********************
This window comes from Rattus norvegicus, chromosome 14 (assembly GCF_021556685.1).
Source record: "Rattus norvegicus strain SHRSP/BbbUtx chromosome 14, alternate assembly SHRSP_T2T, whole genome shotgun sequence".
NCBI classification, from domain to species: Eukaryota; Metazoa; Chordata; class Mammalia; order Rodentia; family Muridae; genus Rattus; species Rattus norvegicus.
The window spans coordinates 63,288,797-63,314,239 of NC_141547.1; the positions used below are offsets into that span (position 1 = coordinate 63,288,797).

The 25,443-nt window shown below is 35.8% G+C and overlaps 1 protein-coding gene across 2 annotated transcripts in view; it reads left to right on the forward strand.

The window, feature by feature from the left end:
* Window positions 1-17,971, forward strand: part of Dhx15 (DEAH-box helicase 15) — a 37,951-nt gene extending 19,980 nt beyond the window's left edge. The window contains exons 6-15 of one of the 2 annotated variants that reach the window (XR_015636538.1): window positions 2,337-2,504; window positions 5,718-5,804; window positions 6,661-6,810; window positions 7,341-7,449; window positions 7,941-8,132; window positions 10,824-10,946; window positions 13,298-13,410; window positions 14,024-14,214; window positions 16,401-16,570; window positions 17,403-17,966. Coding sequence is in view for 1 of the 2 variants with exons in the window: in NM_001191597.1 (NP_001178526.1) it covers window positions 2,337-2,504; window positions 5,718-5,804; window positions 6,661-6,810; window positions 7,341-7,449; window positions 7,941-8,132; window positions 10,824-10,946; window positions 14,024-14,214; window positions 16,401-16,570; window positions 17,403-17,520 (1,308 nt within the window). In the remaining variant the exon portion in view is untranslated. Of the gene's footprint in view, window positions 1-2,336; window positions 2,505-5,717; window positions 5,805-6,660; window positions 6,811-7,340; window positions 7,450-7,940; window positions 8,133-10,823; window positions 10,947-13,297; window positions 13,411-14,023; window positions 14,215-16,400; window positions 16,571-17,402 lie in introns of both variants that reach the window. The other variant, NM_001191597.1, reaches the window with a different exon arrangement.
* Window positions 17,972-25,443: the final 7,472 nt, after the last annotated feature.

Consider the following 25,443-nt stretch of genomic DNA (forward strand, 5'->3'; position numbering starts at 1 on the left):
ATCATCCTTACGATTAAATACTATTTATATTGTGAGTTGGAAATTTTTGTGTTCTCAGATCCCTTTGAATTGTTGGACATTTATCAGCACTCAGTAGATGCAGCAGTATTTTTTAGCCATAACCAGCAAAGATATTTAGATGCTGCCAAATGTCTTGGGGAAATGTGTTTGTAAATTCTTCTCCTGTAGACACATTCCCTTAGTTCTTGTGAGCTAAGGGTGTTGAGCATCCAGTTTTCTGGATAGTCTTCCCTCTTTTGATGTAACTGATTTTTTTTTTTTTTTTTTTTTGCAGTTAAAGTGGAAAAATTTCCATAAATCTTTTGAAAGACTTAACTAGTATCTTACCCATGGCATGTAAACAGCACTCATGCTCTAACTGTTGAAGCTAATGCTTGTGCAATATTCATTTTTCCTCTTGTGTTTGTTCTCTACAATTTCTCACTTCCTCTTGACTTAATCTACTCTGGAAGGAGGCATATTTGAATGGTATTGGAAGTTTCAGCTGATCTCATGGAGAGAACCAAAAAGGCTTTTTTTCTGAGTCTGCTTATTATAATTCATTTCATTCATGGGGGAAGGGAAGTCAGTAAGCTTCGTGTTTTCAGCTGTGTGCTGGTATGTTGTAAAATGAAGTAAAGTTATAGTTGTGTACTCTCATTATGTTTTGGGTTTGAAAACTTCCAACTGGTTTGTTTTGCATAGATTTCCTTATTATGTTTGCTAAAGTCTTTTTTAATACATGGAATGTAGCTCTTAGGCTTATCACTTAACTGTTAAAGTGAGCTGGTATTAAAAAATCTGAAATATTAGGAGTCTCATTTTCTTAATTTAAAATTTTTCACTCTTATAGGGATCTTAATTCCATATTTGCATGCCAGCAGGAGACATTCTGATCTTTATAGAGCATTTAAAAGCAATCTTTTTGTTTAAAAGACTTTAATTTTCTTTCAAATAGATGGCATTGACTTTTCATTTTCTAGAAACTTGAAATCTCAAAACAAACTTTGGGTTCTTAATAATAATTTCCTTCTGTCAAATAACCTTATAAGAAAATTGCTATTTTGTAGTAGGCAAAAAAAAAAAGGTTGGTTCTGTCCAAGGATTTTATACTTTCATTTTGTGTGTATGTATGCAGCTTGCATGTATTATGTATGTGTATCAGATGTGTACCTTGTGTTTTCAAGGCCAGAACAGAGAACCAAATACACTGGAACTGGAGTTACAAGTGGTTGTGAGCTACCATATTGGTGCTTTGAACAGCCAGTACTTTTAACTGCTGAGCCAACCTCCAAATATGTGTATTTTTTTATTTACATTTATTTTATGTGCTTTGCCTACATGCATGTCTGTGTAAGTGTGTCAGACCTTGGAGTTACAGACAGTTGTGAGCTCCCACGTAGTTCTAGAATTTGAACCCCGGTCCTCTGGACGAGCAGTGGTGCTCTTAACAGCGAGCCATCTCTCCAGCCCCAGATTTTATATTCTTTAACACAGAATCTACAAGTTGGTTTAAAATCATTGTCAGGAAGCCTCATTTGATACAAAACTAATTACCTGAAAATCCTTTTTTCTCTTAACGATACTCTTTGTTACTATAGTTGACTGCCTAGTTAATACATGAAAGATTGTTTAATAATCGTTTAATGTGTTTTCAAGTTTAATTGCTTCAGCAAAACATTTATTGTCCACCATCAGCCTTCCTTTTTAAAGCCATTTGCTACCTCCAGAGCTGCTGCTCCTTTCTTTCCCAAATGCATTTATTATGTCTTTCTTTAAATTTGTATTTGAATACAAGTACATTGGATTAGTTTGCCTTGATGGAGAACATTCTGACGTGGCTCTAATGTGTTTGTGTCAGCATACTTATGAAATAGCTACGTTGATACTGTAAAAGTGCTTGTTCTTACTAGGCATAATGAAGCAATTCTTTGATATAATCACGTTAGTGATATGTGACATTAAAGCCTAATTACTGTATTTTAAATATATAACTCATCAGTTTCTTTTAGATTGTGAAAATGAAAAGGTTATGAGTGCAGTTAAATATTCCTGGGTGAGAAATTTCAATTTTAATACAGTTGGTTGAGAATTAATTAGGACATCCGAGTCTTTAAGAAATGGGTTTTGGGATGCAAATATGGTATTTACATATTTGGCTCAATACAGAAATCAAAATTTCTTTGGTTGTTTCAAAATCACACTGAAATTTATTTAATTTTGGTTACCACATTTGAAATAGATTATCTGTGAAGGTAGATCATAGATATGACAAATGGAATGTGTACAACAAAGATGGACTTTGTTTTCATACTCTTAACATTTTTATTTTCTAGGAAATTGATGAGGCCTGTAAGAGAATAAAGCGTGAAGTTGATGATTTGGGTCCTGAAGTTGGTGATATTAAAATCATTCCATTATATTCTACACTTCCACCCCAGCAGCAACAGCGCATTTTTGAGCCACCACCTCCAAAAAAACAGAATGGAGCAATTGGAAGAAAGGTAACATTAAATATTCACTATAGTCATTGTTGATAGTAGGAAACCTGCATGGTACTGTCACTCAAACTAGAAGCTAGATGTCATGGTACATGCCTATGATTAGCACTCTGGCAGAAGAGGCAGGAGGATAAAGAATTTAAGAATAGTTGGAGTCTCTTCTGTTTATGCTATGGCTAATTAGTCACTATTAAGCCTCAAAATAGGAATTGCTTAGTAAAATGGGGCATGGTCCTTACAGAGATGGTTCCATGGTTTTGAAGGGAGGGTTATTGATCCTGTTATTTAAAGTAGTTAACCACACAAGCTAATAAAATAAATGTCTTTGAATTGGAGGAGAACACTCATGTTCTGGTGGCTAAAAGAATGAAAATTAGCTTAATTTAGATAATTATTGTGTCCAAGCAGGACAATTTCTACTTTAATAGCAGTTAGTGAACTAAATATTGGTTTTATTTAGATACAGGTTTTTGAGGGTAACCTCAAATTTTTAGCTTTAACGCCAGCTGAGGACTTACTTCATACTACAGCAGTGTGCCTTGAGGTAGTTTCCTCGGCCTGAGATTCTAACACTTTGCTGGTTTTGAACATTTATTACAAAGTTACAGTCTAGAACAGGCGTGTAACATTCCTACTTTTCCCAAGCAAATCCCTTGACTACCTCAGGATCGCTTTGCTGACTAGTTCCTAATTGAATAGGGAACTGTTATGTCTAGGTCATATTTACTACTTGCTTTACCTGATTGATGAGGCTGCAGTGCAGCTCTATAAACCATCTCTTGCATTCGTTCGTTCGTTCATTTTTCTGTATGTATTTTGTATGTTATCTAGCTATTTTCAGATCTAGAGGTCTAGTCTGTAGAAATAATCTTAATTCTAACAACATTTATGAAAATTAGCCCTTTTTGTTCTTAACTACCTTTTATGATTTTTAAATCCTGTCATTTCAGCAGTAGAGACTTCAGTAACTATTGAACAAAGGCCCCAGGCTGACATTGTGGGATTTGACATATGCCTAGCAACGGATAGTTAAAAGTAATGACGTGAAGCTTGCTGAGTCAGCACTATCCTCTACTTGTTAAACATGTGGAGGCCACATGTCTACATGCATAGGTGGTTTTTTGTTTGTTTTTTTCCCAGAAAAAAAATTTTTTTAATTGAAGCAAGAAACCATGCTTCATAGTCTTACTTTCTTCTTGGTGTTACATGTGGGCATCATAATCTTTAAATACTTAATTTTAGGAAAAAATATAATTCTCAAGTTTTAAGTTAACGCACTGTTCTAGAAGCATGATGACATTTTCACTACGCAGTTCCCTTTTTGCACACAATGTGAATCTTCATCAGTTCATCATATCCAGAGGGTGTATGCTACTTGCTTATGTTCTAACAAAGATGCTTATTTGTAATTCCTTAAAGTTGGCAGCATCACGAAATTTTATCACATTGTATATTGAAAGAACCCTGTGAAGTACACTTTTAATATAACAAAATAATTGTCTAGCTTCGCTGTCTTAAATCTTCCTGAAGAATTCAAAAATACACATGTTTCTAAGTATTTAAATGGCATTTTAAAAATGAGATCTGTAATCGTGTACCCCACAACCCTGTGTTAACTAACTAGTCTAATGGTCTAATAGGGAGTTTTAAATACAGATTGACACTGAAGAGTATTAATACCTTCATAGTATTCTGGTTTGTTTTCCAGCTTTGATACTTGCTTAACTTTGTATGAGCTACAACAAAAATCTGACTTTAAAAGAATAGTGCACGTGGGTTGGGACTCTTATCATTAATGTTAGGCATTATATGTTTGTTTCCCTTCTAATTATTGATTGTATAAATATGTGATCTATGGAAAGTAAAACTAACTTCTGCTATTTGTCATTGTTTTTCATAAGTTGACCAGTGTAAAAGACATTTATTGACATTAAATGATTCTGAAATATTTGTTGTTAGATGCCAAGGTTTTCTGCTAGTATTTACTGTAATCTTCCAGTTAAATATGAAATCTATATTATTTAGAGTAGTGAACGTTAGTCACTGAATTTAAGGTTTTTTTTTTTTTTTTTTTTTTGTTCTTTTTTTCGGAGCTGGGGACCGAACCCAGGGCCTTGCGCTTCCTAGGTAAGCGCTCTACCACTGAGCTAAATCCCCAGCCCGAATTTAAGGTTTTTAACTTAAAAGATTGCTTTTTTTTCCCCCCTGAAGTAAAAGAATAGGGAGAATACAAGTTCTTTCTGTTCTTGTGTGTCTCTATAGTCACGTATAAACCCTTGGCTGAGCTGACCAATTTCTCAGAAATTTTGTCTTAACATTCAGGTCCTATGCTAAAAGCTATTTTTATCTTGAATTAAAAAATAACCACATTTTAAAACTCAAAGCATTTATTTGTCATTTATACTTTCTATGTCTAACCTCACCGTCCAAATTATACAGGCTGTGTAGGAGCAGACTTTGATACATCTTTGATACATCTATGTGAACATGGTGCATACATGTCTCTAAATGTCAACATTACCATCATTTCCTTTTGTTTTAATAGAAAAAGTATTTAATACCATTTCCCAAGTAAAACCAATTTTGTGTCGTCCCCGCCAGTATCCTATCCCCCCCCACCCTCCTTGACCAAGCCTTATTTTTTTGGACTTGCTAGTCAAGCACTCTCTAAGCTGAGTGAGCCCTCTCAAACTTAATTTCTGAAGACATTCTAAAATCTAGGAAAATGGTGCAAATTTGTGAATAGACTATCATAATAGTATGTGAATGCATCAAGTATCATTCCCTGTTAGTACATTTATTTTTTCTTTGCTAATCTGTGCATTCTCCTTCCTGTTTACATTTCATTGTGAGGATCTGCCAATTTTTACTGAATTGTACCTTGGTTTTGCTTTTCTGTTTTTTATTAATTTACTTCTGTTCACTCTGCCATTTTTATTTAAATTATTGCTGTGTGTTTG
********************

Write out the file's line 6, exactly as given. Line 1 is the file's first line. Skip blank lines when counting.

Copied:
The window, feature by feature from the left end: